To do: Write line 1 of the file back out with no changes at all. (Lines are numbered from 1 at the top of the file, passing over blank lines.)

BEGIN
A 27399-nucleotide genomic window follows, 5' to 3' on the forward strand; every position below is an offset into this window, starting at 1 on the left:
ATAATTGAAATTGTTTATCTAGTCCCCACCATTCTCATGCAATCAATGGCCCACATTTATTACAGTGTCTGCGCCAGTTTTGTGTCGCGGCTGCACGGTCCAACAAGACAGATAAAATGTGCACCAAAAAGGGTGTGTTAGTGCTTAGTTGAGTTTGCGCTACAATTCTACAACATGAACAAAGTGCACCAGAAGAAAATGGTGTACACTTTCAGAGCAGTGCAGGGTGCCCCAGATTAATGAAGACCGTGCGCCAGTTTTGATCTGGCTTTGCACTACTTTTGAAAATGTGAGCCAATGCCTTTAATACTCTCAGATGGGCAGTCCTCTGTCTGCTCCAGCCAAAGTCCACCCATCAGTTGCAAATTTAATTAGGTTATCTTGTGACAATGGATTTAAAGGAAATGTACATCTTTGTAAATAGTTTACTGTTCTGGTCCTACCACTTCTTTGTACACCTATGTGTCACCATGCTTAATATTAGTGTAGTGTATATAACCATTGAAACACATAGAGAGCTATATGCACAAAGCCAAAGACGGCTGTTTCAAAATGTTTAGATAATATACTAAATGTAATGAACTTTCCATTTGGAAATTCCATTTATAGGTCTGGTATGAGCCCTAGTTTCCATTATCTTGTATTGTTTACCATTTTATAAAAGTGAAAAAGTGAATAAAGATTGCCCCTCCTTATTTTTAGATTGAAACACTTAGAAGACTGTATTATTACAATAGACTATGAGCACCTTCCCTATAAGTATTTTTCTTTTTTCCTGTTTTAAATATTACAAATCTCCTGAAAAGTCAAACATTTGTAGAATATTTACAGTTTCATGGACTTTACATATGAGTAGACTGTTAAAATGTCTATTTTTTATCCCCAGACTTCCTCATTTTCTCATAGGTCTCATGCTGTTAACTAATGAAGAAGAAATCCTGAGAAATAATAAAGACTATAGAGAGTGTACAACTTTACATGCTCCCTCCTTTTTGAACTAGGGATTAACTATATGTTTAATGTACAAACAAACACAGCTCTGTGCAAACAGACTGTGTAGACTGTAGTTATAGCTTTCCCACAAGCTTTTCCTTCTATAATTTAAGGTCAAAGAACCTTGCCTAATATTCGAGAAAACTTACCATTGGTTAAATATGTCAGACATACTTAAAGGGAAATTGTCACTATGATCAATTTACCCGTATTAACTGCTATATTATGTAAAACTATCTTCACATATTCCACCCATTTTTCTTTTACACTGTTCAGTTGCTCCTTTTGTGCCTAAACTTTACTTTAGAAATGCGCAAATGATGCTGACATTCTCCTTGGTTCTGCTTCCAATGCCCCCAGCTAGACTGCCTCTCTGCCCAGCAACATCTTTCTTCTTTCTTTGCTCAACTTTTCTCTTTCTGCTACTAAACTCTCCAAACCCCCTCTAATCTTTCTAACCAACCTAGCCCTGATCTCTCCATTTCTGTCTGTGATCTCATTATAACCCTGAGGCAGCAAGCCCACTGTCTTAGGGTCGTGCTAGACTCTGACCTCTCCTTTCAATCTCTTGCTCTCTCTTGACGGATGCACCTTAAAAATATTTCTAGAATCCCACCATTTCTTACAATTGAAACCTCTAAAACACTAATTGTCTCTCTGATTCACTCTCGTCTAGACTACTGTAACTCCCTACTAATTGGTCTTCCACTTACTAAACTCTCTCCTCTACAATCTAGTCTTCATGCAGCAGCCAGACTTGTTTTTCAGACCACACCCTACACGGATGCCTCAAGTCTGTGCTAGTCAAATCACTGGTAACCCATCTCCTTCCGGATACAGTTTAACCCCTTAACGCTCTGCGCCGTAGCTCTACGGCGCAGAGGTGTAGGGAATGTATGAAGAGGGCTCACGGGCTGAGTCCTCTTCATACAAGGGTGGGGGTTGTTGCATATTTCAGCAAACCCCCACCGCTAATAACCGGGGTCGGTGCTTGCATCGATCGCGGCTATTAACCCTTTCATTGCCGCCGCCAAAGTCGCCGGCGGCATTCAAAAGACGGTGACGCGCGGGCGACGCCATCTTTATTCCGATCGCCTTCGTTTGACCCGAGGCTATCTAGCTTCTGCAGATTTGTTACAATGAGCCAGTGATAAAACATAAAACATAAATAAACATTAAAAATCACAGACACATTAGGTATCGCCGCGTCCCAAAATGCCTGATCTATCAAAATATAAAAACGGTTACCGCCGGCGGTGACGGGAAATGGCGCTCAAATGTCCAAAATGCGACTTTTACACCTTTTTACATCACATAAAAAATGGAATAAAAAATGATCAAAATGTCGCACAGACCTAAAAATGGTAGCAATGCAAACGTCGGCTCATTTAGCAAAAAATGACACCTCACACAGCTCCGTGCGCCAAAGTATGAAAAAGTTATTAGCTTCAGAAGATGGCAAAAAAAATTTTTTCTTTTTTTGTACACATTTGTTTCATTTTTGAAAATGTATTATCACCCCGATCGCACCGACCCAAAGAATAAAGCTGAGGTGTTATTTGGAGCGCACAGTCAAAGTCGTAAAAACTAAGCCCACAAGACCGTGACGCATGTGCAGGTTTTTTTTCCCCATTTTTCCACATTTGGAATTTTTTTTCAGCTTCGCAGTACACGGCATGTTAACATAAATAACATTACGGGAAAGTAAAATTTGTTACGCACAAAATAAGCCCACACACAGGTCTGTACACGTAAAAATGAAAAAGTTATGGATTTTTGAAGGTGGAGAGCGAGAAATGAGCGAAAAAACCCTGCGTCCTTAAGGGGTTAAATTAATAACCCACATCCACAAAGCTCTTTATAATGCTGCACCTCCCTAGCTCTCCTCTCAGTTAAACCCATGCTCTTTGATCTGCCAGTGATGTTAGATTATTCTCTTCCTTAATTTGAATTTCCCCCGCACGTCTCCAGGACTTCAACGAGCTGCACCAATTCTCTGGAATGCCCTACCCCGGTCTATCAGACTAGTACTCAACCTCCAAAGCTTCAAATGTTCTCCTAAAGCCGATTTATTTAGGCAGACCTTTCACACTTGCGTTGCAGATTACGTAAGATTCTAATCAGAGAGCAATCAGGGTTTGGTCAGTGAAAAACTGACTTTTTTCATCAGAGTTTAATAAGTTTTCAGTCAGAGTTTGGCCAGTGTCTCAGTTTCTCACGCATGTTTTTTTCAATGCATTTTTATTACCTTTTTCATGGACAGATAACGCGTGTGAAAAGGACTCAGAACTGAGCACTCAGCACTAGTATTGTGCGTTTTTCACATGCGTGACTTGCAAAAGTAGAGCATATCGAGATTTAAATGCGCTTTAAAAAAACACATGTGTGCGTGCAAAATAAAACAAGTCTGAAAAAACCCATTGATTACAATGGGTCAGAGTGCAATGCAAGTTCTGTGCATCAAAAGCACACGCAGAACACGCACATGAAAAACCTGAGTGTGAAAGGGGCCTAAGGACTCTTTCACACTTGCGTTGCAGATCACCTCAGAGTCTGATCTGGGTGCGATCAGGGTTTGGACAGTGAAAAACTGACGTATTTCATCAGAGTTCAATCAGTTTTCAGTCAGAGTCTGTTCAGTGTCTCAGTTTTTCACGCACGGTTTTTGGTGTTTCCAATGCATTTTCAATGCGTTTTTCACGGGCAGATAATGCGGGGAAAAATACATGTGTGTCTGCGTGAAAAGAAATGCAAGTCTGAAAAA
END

A 27399-nucleotide genomic window follows, 5' to 3' on the forward strand; every position below is an offset into this window, starting at 1 on the left: